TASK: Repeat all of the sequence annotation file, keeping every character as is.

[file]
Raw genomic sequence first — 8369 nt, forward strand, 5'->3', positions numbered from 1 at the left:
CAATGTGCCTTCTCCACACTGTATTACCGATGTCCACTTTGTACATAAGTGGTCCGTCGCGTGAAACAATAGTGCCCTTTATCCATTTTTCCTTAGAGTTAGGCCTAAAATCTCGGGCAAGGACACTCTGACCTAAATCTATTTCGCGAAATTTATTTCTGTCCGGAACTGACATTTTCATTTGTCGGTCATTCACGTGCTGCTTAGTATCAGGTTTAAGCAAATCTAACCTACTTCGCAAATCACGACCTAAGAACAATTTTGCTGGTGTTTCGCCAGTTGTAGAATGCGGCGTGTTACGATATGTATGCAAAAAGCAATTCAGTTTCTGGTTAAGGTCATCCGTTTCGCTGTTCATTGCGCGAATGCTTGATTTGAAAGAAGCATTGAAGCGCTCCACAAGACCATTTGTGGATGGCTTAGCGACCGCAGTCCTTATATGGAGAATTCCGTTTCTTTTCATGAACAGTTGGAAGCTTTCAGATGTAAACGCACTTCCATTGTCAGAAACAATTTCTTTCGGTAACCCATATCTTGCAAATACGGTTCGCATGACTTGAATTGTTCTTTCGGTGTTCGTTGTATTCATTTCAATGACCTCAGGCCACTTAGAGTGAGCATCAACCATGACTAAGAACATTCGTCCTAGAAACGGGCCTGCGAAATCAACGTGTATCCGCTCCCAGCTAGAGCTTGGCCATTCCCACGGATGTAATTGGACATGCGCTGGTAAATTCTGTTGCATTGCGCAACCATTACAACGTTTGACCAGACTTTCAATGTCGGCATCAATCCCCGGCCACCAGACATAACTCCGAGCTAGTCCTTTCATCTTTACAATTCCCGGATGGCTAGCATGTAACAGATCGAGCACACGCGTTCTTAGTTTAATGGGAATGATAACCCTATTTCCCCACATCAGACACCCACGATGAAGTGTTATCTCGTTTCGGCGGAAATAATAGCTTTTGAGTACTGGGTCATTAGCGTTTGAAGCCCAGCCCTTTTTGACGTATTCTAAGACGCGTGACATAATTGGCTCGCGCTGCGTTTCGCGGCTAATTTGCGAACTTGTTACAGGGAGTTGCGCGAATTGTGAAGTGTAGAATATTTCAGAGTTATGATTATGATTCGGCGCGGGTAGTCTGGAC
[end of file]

Raw genomic sequence first — 8369 nt, forward strand, 5'->3', positions numbered from 1 at the left:
CAATGTGCCTTCTCCACACTGTATTACCGATGTCCACTTTGTACATAAGTGGTCCGTCGCGTGAAACAATAGTGCCCTTTATCCATTTTTCCTTAGAGTTAGGCCTAAAATCTCGGGCAAGGACACTCTGACCTAAATCTATTTCGCGAAATTTATTTCTGTCCGGAACTGACATTTTCATTTGTCGGTCATTCACGTGCTGCTTAGTATCAGGTTTAAGCAAATCTAACCTACTTCGCAAATCACGACCTAAGAACAATTTTGCTGGTGTTTCGCCAGTTGTAGAATGCGGCGTGTTACGATATGTATGCAAAAAGCAATTCAGTTTCTGGTTAAGGTCATCCGTTTCGCTGTTCATTGCGCGAATGCTTGATTTGAAAGAAGCATTGAAGCGCTCCACAAGACCATTTGTGGATGGCTTAGCGACCGCAGTCCTTATATGGAGAATTCCGTTTCTTTTCATGAACAGTTGGAAGCTTTCAGATGTAAACGCACTTCCATTGTCAGAAACAATTTCTTTCGGTAACCCATATCTTGCAAATACGGTTCGCATGACTTGAATTGTTCTTTCGGTGTTCGTTGTATTCATTTCAATGACCTCAGGCCACTTAGAGTGAGCATCAACCATGACTAAGAACATTCGTCCTAGAAACGGGCCTGCGAAATCAACGTGTATCCGCTCCCAGCTAGAGCTTGGCCATTCCCACGGATGTAATTGGACATGCGCTGGTAAATTCTGTTGCATTGCGCAACCATTACAACGTTTGACCAGACTTTCAATGTCGGCATCAATCCCCGGCCACCAGACATAACTCCGAGCTAGTCCTTTCATCTTTACAATTCCCGGATGGCTAGCATGTAACAGATCGAGCACACGCGTTCTTAGTTTAATGGGAATGATAACCCTATTTCCCCACATCAGACACCCACGATGAAGTGTTATCTCGTTTCGGCGGAAATAATAGCTTTTGAGTACTGGGTCATTAGCGTTTGAAGCCCAGCCCTTTTTGACGTATTCTAAGACGCGTGACATAATTGGCTCGCGCTGCGTTTCGCGGCTAATTTGCGAACTTGTTACAGGGAGTTGCGCGAATTGTGAAGTGTAGAATATTTCAGAGTTATGATTATGATTCGGCGCGGGTAGTCTGGAC